Philadelphia Decr 9th 1783
Worthy and great Sir,
You will perhaps be surprized to receive a letter from such a poor unworthy creature as I am, and one with whom you have no acquaintaince, but I can assure you, Worthy Sir, that you will find the language of gratitude and respect without disguise or flattery in these lines; and therefore permit me among Millions, (even the happy Millions of the Inhabitants of the united States, who owe their Liberty under God to your Excellency) to give you a small part of that tribute of thanks that I owe you, and which flowing from an humble and grateful heart may be acceptable to your Excellency, notwithstanding the meanness, and low estate of the Writer.
But first of all, I return hearty thanks to the great JEHOVAH, the Lord of Heaven, and Earth, who has been pleased to raise you up, as our Deliverer, in such a time as this, and to endow you with those extraordinary gifts and abilities which were necessary for the accomplishment of the great work in which you engaged. I praise my God that He has preserved your valuable Life to see that grand Event brought to pass, which will astonish future generations to hear of; and which has happened under your direction and in a great measure by your means God hath highly honoured you, above Any General in the known World, by making you the Deliverer of your Country; and I hope and trust that you will ever love, honour, and adore that great Author and giver of every good and perfect Gift who hath inspired you with such amazing Wisdom, Fortitude, and Confidence in his Providence; whereby you have conquered and surmounted those grand difficulties that many looked upon as insuperable.
I scarcely know which to admire most, your disinterested engagement in the Cause at first, your Constancy and perseverance under the greatest difficulties, your great moderation in the use of your power, the secret and wise Counsels by which you defeated the designs of the Enemy, the Skill by which you ruled the army and quieted the murmurs of the Soldiers, or your great humanity and generosity. But there are two things in your Excellency’s conduct, which above all others endear you to me, The first is your great regard to the Deity, which has preserved you from those abominable vices which have sullied the Actions of many consummate generals; and the other is, your retiring to a private Life, without interfering in the Affairs of government. This Conduct, might, forever endear you to all the lovers of God and man.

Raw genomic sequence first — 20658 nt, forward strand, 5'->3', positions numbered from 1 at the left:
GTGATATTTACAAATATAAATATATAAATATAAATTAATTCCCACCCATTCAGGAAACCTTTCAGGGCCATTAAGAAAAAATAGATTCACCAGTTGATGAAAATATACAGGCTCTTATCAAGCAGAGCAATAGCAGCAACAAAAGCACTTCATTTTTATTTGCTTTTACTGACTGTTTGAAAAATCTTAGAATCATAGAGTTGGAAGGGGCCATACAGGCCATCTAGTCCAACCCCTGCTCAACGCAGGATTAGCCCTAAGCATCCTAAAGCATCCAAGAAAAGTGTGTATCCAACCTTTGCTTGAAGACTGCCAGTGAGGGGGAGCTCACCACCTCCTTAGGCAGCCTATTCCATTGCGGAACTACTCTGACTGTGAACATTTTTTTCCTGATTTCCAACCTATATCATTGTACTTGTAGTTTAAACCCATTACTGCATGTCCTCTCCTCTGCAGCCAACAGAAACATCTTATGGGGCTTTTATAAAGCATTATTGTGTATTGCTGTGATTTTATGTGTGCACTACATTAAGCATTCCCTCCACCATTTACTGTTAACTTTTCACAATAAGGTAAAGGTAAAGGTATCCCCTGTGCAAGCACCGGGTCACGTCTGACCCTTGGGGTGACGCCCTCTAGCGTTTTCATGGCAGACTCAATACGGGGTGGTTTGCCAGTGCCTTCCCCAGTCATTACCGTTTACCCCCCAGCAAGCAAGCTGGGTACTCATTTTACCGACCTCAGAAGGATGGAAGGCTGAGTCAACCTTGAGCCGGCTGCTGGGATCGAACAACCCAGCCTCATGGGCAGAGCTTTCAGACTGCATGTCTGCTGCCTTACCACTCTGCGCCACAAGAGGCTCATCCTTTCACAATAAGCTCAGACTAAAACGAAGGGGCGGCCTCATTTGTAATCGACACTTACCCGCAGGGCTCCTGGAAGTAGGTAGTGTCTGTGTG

And now, dear Sir, my earnest wish, and fervent prayer is, that the great God Would still regard you with a favourable Eye, and that after many years of Service here, he may be pleased of his free mercy and grace to receive you to the Mansions of Glory, and give you that Abbrobation which is infinitely superior to the highest Applause of Mortals, "Well done, thou good and faithful Servant, thou hast been faithful over a few things; I will make thee ruler over many things; enter thou into the Joy of thy Lord." There you shall drink at the fountain Head of pleasure, and be refreshed with the emanations of original Life and Joy, you shall hear the voice of uncreated Harmony speaking peace, and ineffable Consolation to your soul.
I have wrote a lengthy and free letter, but the great love I have for you may be my excuse, and tho’ at present you will have congratulations more worthy of your Attention, than this poor servant of mine, yet when you come to retire to your delightful Seat perhaps it will not be disagreable to you to accept of this small mark of esteem from a poor individual who has the honour, and takes the Freedom to subscribe himself, Your Excellency’s most humble servant
PHi: Gratz Collection.